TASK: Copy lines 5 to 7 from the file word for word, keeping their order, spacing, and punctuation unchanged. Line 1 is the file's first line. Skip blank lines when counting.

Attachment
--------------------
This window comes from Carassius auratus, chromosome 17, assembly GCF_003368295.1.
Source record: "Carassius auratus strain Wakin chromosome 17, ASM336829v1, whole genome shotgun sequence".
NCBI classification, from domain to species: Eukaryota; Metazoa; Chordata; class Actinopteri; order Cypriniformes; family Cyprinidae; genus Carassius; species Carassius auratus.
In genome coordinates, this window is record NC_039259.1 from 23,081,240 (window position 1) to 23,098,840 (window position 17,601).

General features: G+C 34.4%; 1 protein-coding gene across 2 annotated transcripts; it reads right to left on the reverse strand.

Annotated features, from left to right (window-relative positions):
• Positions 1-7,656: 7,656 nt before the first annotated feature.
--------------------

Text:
General features: G+C 34.4%; 1 protein-coding gene across 2 annotated transcripts; it reads right to left on the reverse strand.

Annotated features, from left to right (window-relative positions):
• Positions 1-7,656: 7,656 nt before the first annotated feature.